Wednesday, May 21, 2014

Physical Therapy and Rehabilitation for Animals, A Book Review.

I was given and asked to write a review for the book, "Physical Therapy and Rehabilitation for Animals," by Susan E. Davis, PT.

Ms. Davis has roots on the human side of physical therapy but transitioned to the four legged side after many years of helping people recover from many of the same injuries and ailments that our pets share. Although veterinary practice offers many of the same treatment options we have been slow to embrace the concept of PT and rehab as well as our human counter parts have. Ms. Davis's book is an invaluable resource in helping to bridge this gap.

Written with a full understanding of the topic, using basic terms and easy to follow guidelines, great care is taken to enlighten the reader on the place for PT and rehab. After a brief introduction into the history and benefits available through the successful incorporation of  PT to the rehabilitation process the book is divided into chapters based on type of ailments. injuries, modalities available for incorporation, healing benefits,  and provides the instructions to follow each.

As a practicing veterinarian who performs a large number of orthopedic surgeries I understand the tremendous positive impact physical therapy can have on the healing and recovery process. Of particular interest to me was her excerpt on what PT is NOT. "It is not and never should be used as a substitute for primary veterinary care. The best practice is to provide physical therapy concurrently with veterinary care, along with good communication." Ms. Davis excels is in putting her real-life experience into the team work approach of providing optimal care for our pets. She provides a personal, in-depth, credible side to help resolve many of the debilitating, quality of life issues many of our companions are faced with.

But my favorite part of the book is the last section of  the last chapter. For those of you who know me you know that I appreciate and whole-heartedly support an open dialogue built on pure unadulterated honesty, (and a sprinkle of opinion).

Her last section is titled "I Might Have No Business Saying This But..." where she states, "I hope that by this point in the book I have earned the right to speak my mind about a few things that might help. Well, here goes:

  1. Euthanasia: When it is your pet's "time" and the decision is made to euthanize, please, please summon all of your strength and courage to be present for the event. You will never regret it..."
  2. On the afterlife: Do I think animals go to heaven, or have a soul, or that we will see them in another life? Yes.
  3. Don't create a sick pet: ..It is best to focus our time and energy on keeping a positive approach to their health care: being proactive, practicing preventative measures, and staying focused on moving quickly from sick mode to recovery mode when illness or injury occurs.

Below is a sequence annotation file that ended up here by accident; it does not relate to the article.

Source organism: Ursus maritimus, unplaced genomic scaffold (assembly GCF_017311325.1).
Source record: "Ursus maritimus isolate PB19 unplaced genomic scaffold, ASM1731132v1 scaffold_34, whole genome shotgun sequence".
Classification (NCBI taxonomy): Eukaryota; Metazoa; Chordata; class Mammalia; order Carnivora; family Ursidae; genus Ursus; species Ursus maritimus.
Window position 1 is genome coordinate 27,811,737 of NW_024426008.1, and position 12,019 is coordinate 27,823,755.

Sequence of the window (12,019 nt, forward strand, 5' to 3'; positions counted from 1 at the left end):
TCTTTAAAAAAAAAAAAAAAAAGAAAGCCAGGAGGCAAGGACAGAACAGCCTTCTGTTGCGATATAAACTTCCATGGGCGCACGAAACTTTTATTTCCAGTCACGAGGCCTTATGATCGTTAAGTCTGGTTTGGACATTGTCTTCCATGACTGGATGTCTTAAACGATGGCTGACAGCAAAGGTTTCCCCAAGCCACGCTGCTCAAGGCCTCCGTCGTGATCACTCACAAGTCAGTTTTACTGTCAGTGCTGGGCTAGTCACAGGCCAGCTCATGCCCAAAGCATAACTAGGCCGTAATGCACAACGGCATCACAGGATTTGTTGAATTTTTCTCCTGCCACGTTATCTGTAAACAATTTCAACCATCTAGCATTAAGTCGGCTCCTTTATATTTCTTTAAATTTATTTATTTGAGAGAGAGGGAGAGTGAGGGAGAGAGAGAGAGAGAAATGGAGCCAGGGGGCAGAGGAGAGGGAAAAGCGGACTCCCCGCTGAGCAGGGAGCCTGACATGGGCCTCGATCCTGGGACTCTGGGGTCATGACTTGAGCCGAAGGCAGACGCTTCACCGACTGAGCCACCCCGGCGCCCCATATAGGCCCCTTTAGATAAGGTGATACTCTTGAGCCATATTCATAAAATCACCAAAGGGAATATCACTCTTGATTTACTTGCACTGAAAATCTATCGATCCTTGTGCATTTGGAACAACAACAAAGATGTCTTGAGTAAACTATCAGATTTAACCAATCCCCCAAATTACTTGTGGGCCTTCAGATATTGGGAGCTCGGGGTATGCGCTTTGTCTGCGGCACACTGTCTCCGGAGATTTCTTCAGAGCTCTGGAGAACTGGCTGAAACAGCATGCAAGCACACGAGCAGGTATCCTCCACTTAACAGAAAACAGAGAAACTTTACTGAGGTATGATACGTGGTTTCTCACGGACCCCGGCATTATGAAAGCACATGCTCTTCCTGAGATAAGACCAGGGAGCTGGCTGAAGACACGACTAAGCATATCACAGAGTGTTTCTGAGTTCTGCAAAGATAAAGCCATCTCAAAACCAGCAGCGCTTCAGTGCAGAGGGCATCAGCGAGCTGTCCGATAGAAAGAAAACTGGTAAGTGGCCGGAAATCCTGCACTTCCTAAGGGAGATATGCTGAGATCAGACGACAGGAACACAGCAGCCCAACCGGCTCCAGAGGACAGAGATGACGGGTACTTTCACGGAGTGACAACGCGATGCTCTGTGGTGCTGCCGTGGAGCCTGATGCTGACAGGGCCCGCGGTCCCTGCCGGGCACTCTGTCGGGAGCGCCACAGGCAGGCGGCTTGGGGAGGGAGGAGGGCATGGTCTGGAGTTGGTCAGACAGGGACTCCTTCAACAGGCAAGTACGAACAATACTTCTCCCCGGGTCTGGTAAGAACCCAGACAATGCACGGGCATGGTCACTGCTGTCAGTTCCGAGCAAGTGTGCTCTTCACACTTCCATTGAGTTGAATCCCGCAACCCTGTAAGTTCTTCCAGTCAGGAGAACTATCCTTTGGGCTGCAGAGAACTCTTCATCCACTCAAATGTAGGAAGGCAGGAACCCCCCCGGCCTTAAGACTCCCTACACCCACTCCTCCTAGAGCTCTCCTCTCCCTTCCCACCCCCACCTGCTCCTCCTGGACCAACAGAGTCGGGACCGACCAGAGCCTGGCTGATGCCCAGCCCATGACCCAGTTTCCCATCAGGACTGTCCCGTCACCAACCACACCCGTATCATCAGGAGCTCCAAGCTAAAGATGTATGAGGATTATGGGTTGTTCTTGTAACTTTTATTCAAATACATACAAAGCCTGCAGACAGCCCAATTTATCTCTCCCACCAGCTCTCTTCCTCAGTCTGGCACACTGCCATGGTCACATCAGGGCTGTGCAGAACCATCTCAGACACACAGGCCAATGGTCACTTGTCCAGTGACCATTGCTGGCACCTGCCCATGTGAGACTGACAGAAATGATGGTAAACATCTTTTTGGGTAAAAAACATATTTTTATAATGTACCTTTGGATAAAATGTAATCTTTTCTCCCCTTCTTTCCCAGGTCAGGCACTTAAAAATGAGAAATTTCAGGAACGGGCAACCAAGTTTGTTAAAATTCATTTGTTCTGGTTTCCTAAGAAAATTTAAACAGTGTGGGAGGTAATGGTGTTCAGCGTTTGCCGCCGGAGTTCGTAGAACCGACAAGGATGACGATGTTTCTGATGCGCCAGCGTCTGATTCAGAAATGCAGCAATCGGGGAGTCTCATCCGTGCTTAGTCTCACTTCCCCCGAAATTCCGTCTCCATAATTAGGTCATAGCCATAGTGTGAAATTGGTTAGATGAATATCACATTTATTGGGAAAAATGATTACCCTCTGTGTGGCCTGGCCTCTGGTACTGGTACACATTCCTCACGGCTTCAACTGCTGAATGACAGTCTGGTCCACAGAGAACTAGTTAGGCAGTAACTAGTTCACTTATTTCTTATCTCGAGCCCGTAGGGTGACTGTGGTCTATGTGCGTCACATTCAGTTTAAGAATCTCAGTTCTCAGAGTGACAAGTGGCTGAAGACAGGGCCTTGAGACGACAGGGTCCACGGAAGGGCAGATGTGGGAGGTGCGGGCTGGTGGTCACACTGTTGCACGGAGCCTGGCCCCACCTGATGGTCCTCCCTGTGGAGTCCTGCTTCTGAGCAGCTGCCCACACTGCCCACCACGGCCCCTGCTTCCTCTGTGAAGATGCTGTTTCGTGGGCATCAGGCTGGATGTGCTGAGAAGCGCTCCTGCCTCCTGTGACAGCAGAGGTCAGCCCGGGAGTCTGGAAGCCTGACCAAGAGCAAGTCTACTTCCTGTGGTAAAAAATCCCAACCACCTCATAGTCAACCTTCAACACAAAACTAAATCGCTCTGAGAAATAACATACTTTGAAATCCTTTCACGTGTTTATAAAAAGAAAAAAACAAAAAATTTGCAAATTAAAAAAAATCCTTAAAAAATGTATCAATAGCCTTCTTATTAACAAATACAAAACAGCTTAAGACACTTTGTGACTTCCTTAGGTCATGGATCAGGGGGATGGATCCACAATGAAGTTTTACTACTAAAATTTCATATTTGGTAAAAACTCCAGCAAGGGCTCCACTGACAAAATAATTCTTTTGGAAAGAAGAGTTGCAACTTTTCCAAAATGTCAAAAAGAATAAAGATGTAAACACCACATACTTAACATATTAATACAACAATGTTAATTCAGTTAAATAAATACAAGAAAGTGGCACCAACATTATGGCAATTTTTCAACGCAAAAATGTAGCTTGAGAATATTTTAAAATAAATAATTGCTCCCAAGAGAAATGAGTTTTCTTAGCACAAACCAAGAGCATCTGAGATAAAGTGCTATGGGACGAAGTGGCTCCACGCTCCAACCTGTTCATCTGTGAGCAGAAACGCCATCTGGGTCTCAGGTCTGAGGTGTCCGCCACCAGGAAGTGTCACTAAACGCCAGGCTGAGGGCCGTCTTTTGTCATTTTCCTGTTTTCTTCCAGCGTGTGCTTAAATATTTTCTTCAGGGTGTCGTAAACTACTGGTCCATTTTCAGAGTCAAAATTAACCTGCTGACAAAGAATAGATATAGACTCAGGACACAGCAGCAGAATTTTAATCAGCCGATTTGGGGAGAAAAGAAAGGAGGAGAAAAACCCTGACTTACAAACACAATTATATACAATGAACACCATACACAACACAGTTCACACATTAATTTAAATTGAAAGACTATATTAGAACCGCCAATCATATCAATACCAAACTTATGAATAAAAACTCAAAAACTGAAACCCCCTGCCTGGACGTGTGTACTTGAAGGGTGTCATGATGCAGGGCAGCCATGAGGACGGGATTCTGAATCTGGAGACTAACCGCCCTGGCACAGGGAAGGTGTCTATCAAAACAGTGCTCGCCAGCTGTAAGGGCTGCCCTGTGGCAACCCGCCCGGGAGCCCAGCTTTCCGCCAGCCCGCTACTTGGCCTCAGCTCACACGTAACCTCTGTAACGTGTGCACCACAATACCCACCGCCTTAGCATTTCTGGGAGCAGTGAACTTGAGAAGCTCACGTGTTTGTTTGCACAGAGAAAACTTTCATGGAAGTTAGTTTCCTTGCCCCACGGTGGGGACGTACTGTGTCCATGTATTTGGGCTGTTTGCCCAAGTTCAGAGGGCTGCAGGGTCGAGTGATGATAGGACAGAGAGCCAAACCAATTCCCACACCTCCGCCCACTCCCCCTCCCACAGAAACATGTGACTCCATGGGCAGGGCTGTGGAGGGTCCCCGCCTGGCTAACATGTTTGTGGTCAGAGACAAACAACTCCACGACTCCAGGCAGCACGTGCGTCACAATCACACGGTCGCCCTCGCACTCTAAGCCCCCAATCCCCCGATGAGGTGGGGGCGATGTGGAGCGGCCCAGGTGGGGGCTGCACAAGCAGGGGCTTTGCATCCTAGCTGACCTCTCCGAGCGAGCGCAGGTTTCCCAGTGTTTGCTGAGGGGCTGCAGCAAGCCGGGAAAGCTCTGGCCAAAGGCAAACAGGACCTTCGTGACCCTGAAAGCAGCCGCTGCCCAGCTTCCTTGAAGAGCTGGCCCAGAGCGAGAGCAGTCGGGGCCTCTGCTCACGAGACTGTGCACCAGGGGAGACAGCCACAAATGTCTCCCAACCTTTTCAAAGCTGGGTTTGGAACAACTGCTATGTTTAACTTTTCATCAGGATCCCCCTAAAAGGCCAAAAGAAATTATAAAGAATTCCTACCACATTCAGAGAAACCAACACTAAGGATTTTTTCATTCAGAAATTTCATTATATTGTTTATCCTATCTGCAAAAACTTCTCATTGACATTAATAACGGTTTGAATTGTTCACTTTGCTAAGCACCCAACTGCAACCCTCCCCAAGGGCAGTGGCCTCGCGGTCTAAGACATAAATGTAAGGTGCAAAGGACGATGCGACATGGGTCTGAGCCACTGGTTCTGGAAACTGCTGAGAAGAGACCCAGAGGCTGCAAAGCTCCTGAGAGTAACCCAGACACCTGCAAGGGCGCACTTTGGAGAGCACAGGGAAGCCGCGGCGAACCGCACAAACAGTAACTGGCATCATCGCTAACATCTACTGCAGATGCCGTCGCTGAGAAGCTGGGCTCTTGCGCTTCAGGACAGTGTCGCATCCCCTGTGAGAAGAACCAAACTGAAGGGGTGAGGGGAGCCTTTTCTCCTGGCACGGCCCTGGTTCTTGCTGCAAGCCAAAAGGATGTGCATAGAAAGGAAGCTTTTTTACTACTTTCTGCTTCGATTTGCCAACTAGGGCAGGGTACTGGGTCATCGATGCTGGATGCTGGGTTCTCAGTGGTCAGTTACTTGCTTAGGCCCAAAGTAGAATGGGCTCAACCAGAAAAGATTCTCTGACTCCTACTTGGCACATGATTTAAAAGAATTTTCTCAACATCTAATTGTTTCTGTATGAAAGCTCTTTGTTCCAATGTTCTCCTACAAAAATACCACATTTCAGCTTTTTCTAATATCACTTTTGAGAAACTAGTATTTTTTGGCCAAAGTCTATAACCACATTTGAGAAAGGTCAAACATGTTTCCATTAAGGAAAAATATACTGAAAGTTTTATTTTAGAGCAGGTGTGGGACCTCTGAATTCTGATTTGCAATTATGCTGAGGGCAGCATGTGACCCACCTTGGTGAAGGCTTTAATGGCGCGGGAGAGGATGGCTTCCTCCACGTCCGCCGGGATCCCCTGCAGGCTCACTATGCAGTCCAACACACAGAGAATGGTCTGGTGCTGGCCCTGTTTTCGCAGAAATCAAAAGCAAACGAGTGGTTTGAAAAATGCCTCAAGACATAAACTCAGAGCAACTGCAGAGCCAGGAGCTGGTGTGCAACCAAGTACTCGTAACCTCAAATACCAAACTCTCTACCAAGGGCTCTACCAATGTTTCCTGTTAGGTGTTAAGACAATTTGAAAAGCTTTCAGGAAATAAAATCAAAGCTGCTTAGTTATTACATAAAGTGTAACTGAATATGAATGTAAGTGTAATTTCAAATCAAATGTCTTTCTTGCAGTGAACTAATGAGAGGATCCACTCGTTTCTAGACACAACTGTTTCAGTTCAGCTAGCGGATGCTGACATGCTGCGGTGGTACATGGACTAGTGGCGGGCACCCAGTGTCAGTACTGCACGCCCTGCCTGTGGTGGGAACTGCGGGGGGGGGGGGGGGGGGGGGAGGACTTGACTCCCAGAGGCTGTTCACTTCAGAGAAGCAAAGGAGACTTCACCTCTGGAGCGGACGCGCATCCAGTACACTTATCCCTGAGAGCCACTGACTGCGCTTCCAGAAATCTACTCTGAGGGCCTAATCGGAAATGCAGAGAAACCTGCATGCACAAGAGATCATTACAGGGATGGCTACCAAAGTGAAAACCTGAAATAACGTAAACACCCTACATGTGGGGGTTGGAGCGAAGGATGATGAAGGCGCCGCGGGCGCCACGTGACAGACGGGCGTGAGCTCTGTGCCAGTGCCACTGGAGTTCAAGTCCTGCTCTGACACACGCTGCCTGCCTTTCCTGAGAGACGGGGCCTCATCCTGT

4. On visiting animal shelters: Unless you are actively looking for a pet to adopt, a visit to the animal shelter is not easy but important. Please don't use the excuse: "I can't go because I would want to bring all of them home with me."...It is good to visit your local shelter and bring along a donation, see the animals, and show your support. It also keeps the staff and management on their toes..The animals in the shelter do not want to be pitied; they want you to acknowledge them.
  5. On groomers: ..A good groomer who is an expert and passionate about his or her craft will take the necessary time and attention to ensure your pet stays safe and comfortable.
  6. On pet massage, and the like: they can be helpful and effective, but are not substitutes for the skills and education of a physical therapist."
I applaud, and highly recommend her book as an invaluable resource to arguably the most over looked and under appreciated aspect of pet care, physical therapy and rehabilitation. 

On a more personal note, every Monday you can find me in the Jarrettsville Vet surgical suite performing cranial cruciate repairs. These days I am doing about two a week. Every cruciate repair goes home with adequate pain management, four pages of written PT and post-op care instructions, a 24 and 72 hour post-op recheck. I also see the patients again in two weeks. These re-checks are absorbed inn the cost of the surgery and compliance is almost 100% with this approach. To learn more about cruciate repairs that I have done please see,

Kelso's Christmas Wish.

Pogo's story,

You can find Ms. Davis book, Physical Therapy and Rehabilitation for Animals, A Guide for the Consumer, on

As for me, I am at the clinic, Jarrettsville Vet, on Twitter @FreePetAdvice, and always answering questions on Please stop in and say hello, or pass along a few words of wisdom to fellow pet parents. Pawbly is a place that assists in building more meaningful relationships between all of us pet lovers.


  1. I'm a student and I've put in over 100 hours this year working with my vet and her colleagues and learning from them. It has honestly been some of the best experiences of my life. There's not a harder working group of people around.

    1. Hello Elisse,

      Many Thanks for reading and for your dedication and enthusiasm to helping us take care of our beloved family members, and I agree they are a hard working group of compassionate and generous people!